INDIANAPOLIS | Gov. Mike Pence is no longer a member of Congress, but that's not stopping him from pushing for the federal media shield law he championed during his 12 years in Washington, D.C.
The Republican governor wrote Thursday to U.S. House and Senate leaders, as well as Indiana's Congressional delegation, urging them to approve the Free Flow of Information Act in the wake of Obama administration's snooping on reporter phone records.
The proposal, which passed the House in 2007 and 2009 but died both times in the Senate, would protect reporters from being forced to reveal confidential sources, except in the case of imminent death or terrorist attack, and bar government agencies from obtaining reporter telephone records without approval by a federal judge.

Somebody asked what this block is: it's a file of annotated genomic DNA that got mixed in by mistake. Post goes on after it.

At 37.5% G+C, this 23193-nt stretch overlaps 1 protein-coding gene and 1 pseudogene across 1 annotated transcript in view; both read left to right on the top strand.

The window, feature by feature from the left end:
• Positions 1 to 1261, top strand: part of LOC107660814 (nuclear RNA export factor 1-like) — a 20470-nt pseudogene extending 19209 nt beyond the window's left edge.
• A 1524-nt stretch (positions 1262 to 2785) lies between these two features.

Pence said a federal media shield law will ensure a reporter's confidential sources remain willing to share information, and, more importantly, will protect the public's right to know.
"Free speech and a free press are the underpinnings of our open system of government," Pence said. "The press allows our citizens to serve as watchdogs, speaking out about and exposing what are often illegal, corrupt or dangerous activities by both private and government actors."
U.S. Senate Majority Leader Harry Reid, D-Nev., has said the Senate will consider federal media shield legislation "as soon as possible."
Indiana law, since 1941, provides reporters absolute protection against being compelled to disclose the source of any information gathered in the course of their employment.